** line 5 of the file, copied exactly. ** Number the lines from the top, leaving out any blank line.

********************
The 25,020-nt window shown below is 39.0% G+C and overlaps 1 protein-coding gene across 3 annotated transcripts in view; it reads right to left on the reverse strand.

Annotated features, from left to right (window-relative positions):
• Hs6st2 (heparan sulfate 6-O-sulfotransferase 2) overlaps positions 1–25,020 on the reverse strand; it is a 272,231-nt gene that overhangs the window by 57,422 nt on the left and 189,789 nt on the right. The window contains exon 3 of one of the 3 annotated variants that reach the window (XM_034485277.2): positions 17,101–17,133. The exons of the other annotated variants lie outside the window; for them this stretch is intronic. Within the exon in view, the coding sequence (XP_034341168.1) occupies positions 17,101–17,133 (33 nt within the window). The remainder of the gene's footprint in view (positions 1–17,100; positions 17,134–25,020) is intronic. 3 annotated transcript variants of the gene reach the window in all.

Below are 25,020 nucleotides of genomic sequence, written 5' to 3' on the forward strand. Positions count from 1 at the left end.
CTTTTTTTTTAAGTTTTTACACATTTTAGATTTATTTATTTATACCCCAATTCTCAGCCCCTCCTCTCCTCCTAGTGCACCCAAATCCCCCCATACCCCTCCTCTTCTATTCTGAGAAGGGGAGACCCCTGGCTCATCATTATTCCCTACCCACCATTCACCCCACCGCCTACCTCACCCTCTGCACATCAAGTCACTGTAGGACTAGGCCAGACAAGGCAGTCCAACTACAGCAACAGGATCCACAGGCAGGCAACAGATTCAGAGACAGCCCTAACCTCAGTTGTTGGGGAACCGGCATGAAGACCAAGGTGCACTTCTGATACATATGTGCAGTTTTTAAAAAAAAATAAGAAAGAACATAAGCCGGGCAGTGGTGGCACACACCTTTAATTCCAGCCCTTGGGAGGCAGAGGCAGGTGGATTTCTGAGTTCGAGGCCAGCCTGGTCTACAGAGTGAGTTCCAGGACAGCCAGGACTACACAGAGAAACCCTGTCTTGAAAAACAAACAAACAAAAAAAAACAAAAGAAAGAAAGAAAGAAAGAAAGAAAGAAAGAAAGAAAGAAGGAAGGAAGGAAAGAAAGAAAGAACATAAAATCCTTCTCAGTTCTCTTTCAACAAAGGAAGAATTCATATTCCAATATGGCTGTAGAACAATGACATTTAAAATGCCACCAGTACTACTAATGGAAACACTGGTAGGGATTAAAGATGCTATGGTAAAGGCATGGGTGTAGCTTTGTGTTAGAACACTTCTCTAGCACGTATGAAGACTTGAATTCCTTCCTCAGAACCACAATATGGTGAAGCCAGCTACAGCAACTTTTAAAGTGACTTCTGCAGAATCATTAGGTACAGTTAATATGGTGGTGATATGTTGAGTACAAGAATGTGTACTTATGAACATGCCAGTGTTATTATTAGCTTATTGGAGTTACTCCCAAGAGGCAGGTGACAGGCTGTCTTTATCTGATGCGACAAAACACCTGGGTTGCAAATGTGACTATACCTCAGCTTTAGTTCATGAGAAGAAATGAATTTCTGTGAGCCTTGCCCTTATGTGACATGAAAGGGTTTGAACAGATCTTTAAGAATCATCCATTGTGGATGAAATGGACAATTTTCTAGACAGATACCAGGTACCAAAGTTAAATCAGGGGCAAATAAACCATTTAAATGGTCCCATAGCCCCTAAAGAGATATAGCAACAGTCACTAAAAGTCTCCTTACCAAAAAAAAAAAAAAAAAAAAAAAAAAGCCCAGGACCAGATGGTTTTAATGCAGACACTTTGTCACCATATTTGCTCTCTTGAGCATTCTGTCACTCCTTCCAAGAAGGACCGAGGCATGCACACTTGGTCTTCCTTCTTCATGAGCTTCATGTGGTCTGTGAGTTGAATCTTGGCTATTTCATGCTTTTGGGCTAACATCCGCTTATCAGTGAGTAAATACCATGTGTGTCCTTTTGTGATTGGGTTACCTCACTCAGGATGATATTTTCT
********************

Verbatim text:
CTTTTTTTTTAAGTTTTTACACATTTTAGATTTATTTATTTATACCCCAATTCTCAGCCCCTCCTCTCCTCCTAGTGCACCCAAATCCCCCCATACCCCTCCTCTTCTATTCTGAGAAGGGGAGACCCCTGGCTCATCATTATTCCCTACCCACCATTCACCCCACCGCCTACCTCACCCTCTGCACATCAAGTCACTGTAGGACTAGGCCAGACAAGGCAGTCCAACTACAGCAACAGGATCCACAGGCAGGCAACAGATTCAGAGACAGCCCTAACCTCAGTTGTTGGGGAACCGGCATGAAGACCAAGGTGCACTTCTGATACATATGTGCAGTTTTTAAAAAAAAATAAGAAAGAACATAAGCCGGGCAGTGGTGGCACACACCTTTAATTCCAGCCCTTGGGAGGCAGAGGCAGGTGGATTTCTGAGTTCGAGGCCAGCCTGGTCTACAGAGTGAGTTCCAGGACAGCCAGGACTACACAGAGAAACCCTGTCTTGAAAAACAAACAAACAAAAAAAAACAAAAGAAAGAAAGAAAGAAAGAAAGAAAGAAAGAAAGAAAGAAGGAAGGAAGGAAAGAAAGAAAGAACATAAAATCCTTCTCAGTTCTCTTTCAACAAAGGAAGAATTCATATTCCAATATGGCTGTAGAACAATGACATTTAAAATGCCACCAGTACTACTAATGGAAACACTGGTAGGGATTAAAGATGCTATGGTAAAGGCATGGGTGTAGCTTTGTGTTAGAACACTTCTCTAGCACGTATGAAGACTTGAATTCCTTCCTCAGAACCACAATATGGTGAAGCCAGCTACAGCAACTTTTAAAGTGACTTCTGCAGAATCATTAGGTACAGTTAATATGGTGGTGATATGTTGAGTACAAGAATGTGTACTTATGAACATGCCAGTGTTATTATTAGCTTATTGGAGTTACTCCCAAGAGGCAGGTGACAGGCTGTCTTTATCTGATGCGACAAAACACCTGGGTTGCAAATGTGACTATACCTCAGCTTTAGTTCATGAGAAGAAATGAATTTCTGTGAGCCTTGCCCTTATGTGACATGAAAGGGTTTGAACAGATCTTTAAGAATCATCCATTGTGGATGAAATGGACAATTTTCTAGACAGATACCAGGTACCAAAGTTAAATCAGGGGCAAATAAACCATTTAAATGGTCCCATAGCCCCTAAAGAGATATAGCAACAGTCACTAAAAGTCTCCTTACCAAAAAAAAAAAAAAAAAAAAAAAAAAGCCCAGGACCAGATGGTTTTAATGCAGACACTTTGTCACCATATTTGCTCTCTTGAGCATTCTGTCACTCCTTCCAAGAAGGACCGAGGCATGCACACTTGGTCTTCCTTCTTCATGAGCTTCATGTGGTCTGTGAGTTGAATCTTGGCTATTTCATGCTTTTGGGCTAACATCCGCTTATCAGTGAGTAAATACCATGTGTGTCCTTTTGTGATTGGGTTACCTCACTCAGGATGATATTTTCT